Session Bassist Reflects on His Work in Pink Floyd, Explains Importance of the ’Pulse’ Live Album

While Roger Waters was, obviously, one of the creative leaders of Pink Floyd, he wasn’t the only bassist to play in the band. Although never an official member of the legendary band, bassist Guy Pratt spent years with David Gilmour, Richard Wright, and Nick Mason, playing live shows and was even a part of “The Division Bell” and “The Endless River” albums.

While you won’t often hear Pratt’s name, the bass session legend appeared recently in a podcast by No Treble. Among many other things, Pratt looked back on his work with Pink Floyd. However, he noted that he doesn’t see them as a rock band. He said (transcript via Ultimate Guitar):

“The funny thing is, when you play for a band like Pink Floyd, people think you’re in the rock world. And you’re just not. At all. None of the people are. We don’t look rock and roll, we don’t do rock and roll things.

“So I’ve never really been in that ‘rock’ world. I felt like I was a bit of a tourist, a bit of a voyeur.”

Nonetheless, this seemed to have worked well for Pratt’s career since he later got a gig with Whitesnake, playing bass for the 1997 album “Restless Heart.” Pratt continued:

“But it clearly worked because David [Coverdale] then asked me to go and play on a Whitesnake, our level of musicianship and everything. That’s what I mean. Denny Carmassi is still one of the most impressive drummers I’ve ever worked with.”

Going back to Pink Floyd, Pratt was there not only for “The Division Bell” studio sessions but also for live performances and the legendary live record “Pulse.” And not only that — Pratt later also worked with David Gilmour, doing the legendary “Live in Pompeii” album. When the interviewer reminded him of his work in Pink Floyd and how it shouldn’t be overlooked, he replied:

“I played with David Gilmour at Pompeii in 2016. And there’s that live album. What I really love about that is, if you look at that tracklisting, more than half of that is mine. There’s his solo stuff as well.”

David Gilmour - Comfortably Numb Live in Pompeii 2016

While looking back at the legacy of the “Pulse” album, Pratt also pointed out how, for younger people or new fans, it’s often the first contact with the band. Same could also be said about “The Division Bell” record. He said:

“And also the fact, in terms of filming, most people who come to Pink Floyd late, or younger people, the visual representation they’re gonna know of Pink Floyd is ‘Pulse.’ Or maybe ‘Delicate Sound of Thunder.’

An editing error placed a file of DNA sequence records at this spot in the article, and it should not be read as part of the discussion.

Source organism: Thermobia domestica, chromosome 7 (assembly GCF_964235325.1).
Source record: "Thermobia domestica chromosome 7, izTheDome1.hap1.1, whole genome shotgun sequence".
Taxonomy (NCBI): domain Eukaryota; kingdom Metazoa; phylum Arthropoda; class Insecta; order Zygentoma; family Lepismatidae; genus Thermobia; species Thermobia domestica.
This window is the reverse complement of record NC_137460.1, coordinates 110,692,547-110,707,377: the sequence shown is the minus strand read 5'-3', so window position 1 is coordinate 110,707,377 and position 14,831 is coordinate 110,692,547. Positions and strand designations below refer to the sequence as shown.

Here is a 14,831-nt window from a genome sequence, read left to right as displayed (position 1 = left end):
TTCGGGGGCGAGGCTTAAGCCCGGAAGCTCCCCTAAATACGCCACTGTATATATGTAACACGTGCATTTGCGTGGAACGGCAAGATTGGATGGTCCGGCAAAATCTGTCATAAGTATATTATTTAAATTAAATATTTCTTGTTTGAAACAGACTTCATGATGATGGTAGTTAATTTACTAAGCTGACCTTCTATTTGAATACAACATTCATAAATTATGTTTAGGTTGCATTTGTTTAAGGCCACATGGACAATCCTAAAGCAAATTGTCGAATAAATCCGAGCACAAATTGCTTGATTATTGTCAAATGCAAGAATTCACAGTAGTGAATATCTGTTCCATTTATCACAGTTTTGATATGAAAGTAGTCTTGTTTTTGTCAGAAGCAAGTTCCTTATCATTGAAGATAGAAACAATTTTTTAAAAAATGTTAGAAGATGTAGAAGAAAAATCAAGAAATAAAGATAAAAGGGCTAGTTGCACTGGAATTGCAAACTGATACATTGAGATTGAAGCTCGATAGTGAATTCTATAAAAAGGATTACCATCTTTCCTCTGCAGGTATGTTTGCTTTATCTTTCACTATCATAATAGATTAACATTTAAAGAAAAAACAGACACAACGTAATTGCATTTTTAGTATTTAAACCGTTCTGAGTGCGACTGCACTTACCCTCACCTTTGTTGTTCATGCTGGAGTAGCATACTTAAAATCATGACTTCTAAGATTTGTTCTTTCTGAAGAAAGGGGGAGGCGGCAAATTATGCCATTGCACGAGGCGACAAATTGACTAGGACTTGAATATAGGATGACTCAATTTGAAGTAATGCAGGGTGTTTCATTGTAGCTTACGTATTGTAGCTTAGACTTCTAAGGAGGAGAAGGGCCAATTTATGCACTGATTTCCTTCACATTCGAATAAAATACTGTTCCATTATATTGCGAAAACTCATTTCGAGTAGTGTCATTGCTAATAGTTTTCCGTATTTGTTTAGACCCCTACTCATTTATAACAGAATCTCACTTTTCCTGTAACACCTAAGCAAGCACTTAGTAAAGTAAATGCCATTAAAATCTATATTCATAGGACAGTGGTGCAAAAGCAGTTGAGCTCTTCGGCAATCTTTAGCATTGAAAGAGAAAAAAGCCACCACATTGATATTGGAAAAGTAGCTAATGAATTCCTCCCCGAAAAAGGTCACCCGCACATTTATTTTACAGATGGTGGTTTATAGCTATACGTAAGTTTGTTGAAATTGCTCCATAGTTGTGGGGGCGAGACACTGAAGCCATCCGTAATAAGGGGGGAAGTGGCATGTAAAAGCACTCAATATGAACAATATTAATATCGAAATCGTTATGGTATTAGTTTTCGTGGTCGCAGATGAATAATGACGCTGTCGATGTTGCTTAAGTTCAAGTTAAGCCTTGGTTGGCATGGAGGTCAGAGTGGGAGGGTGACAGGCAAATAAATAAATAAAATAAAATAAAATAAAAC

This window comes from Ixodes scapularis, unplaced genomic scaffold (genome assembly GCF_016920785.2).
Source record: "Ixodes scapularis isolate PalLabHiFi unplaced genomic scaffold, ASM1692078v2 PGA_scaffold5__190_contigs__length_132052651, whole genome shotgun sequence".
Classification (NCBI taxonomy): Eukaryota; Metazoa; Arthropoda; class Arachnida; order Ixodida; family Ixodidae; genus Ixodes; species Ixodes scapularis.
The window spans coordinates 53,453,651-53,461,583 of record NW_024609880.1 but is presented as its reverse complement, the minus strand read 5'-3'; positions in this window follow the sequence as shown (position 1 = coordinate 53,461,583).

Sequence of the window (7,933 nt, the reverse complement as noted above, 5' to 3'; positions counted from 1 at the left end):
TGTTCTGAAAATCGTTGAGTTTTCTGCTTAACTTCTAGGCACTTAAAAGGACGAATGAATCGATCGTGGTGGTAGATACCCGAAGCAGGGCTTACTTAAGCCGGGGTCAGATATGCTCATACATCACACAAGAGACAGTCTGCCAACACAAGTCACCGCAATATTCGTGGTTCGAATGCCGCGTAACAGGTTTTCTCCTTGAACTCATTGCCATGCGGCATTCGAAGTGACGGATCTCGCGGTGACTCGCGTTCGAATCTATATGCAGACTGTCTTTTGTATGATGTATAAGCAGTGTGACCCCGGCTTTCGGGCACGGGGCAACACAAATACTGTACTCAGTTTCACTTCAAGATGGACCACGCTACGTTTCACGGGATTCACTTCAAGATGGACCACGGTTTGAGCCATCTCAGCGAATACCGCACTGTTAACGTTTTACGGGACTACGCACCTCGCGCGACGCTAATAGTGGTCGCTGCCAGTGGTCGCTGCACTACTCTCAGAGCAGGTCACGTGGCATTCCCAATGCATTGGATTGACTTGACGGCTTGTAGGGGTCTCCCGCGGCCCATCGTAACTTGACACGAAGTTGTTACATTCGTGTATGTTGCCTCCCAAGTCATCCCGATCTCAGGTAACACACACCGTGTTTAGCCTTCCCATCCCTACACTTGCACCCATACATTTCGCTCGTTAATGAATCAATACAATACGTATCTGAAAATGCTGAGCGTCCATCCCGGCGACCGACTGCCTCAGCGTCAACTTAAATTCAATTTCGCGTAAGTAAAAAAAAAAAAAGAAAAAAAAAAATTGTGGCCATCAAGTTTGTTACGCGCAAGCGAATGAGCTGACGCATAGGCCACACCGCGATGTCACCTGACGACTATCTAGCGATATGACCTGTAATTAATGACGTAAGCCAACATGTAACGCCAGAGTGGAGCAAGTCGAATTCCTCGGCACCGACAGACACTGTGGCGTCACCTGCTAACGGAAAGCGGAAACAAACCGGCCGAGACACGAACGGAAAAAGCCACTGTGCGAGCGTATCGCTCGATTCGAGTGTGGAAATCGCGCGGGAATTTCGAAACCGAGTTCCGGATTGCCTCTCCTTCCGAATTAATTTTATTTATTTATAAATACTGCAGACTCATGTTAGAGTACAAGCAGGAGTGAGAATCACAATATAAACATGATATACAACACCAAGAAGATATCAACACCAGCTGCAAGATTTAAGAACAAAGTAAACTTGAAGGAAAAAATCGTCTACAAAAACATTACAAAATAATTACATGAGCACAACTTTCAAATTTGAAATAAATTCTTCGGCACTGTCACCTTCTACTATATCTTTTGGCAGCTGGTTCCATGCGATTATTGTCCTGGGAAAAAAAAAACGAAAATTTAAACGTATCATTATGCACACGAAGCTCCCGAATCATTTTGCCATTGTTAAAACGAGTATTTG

Another thing that Pratt reflected on was that, according to him, the band was incredible at the time and what we can hear on “Pulse” is how they sounded pretty much all the time. He concluded:

“It’s us. It’s us that they’ll see, which is great. [Laughs] So yeah, I’m still kind of in awe of ‘Pulse’ as a piece of work. And not so much as an album. What I’m in awe of is the fact of that’s actually what we sounded like every night. That is literally what we were. And that is astounding.”

Pink Floyd - Shine On You Crazy Diamond (Parts 1-5 & 7) [PULSE Restored & Re-Edited]

In an interview from a few years ago, Pratt also recalled how he got the Pink Floyd gig in the first place. He said:

“I knew David [Gilmour] because I was playing for Dream Academy, who he was producing. The first time I ever met David was when this band Television Personalities were supporting him on his [1984] solo tour and they were doing ‘Arnold Layne‘ in their set. That was fine. Then they started doing a song called ‘I Know Where Syd Barrett Lives.‘ David was like, ‘Right, that’s it.‘ [Laughs]

“He asked Dream Academy to go support him at a show in Birmingham. And so I went up and had the most excruciating meeting with David in a dressing room backstage. We just both stood there with nothing to say until David walked away. I thought, ‘Well done, Guy.‘”

Pink Floyd - High Hopes (PULSE Restored & Re-Edited)

“Then he came in to play on the Bryan Ferry album, which was amazing. Chester and I were there in the studio and everyone else came and went. I spent a bit of time with David then. But then I went to holiday in Thailand and when I came back, there were messages on my answering machine from David asking if I’d play with him and Kate Bush at an Amnesty International gig, which happened when I was away. ‘Noooooooo!‘”

“You’d think I learned my lesson, but I went on holiday to Thailand last year. And I fucking came back to all these messages from Zak Starkey asking me to do a day in the studio with the Who! I really should stop going on holiday to Thailand.

“When I got back, I read an article in the then-new magazine Q about Pink Floyd getting back together, finishing an album, and going on the road. I thought, ‘Wow, that’s interesting.‘ Then sometime in the next week I got a call from David.

Pink Floyd - Coming Back To Life (PULSE Restored & Re-Edited)

“He said, ‘I don’t know if you heard that Pink Floyd are touring?‘ I said, ‘Yeah, I might have heard something about that.‘ He goes, ‘Are you interested, and are you available?‘ I said, ‘Well, it’s possible I can muster some sort of interest.‘”

“I said, ‘Yeah, I’m available.‘ He goes, ‘Then you’re not working?‘ I said, ‘Well, no. I’d have to move some things around…‘ [Laughs] That was it. It’s become the defining gig of my life.

Photos: Raph_PH (NickMasonDWalls200518-20 (27371525527)), Jimmy Baikovicius (David Gilmour Argentina 2015 (cropped))

  • David Slavkovic

    David always planned for music to be nothing more than a hobby. However, after a short career as an agricultural engineer he ended up news editor at KillerGuitarRigs, senior editor at, as well as a freelance contributor to online magazines such as GuitaristNextdoor and brands like Sam Ash.